• Lower index of suspicion - healthcare providers may be falsely reassursed by the perceived lower incidence in these groups. Darker spots may go unnoticed or mis-daignosed as fungal infections or from trauma.
  • Detection may be more challenging - acral lentingious melanomas, for instance, are more common in darker skinned populations (accounting for approximately half of melanoma cases, compared to 1 in 20 among white groups). Acral melanomas tend to occur in less sun-exposed 'out of the way' areas such as the soles of the feet, under nails or on the palms of the hands.

Acral melanoma in the sole of a foot in a darker skinned person

An acral melanoma on the foot of a person with darker skin

Image courtesy of


Melanoma originates from uncontrolled proliferation of melanocytes in the basal epidermis.

Melanocytes are specialised melanin-producing cells that are found within the basal epidermis (the deepest layer of the epidermis). The melanin produced is transferred to the mitotically-active keratinocytes above. Here, it protects the nucleus of keratinocytes from UV damage.

Typical tumour progression

  • Benign naevus (typical mole) - controlled proliferation of melanocytes
  • Dysplastic naevus (atypical mole) - abnormal proliferation of melanocytes resulting in a pre-malignant lesion with atypical cellular structure.
  • Radial growth phase - melanomas tend to extend superficially and outwards initially. Melanocytes acquire the ability to proliferate horizontally in the epidermis, but few cells invade the papillary dermis.
  • Vertical growth phase - malignant cells invade the basement membrane and proliferate vertically downwards into the dermis.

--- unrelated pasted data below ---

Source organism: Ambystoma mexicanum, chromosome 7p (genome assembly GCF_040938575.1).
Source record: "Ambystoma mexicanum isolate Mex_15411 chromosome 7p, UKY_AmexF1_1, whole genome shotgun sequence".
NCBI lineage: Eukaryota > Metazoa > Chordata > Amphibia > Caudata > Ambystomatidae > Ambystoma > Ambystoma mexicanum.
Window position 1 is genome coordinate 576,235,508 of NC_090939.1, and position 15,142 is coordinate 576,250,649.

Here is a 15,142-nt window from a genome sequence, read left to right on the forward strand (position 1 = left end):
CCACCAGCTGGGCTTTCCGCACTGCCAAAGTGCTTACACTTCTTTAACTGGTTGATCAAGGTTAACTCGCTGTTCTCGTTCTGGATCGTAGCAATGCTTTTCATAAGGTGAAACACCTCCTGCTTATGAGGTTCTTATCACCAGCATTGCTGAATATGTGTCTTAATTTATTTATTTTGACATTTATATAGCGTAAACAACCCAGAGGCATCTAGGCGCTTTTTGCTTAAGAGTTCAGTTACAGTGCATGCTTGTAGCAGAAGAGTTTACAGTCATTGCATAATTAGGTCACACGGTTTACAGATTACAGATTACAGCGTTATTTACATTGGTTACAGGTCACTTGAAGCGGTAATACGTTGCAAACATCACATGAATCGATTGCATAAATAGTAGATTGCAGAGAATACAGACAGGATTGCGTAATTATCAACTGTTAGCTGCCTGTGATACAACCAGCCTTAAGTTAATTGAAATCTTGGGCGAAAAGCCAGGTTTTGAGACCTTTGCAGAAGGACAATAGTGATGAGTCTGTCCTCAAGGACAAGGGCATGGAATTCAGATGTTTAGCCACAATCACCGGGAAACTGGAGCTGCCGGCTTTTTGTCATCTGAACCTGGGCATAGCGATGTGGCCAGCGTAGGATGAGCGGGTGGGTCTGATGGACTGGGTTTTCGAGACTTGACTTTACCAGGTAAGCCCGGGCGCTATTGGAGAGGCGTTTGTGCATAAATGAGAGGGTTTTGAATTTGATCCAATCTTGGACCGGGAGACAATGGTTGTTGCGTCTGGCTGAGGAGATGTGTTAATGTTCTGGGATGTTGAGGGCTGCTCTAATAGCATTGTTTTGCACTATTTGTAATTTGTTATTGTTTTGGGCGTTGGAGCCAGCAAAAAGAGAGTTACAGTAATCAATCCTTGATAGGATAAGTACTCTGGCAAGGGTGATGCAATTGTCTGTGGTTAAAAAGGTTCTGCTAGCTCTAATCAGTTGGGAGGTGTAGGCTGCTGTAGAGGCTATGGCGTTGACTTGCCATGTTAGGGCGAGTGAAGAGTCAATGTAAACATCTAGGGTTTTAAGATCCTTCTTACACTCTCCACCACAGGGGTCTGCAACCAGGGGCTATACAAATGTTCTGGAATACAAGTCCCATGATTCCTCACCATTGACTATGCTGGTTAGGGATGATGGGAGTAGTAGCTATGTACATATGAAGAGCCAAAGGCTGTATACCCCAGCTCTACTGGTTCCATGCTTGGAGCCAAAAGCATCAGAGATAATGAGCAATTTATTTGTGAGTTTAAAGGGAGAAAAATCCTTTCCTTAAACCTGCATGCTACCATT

• Metastasis - malignant cells may spread to other areas of body. Typically they travel to regional lymph nodes first; but they may spead to other areas of the skin / soft tissue, or to solid organs (such as the lungs, liver, bone or brain).

Clinical features

Melanoma usually appears as a pigmented lesion with an irregular border with a tendency to grow or change.

Melanomas mostly arise de novo. However, rarely they can occur within an existing lesion (e.g. from a congenital naevus).

ABCDE criteria

Previously, melanomas were often diagnosed at a late stage. The need to detect melanomas early lead to the development of the ABCDE criteria (American Association of Dermatologists):

  • A - Asymmetry
  • B - Border irregularity
  • C - Colour alterations
  • D - Diameter > 6 mm
  • E - Evolution

These simple criteria enable individuals and non-specialised healthcare professions to differentiate common pigmented lesions from suspicious ones.

Melanoma Clinical Features


Dermoscopy is the examination of suspicious skin lesions with a dermatoscope (a small, hand-held microscope).


For suspicious lesions, patients are typically referred for an excisional biopsy.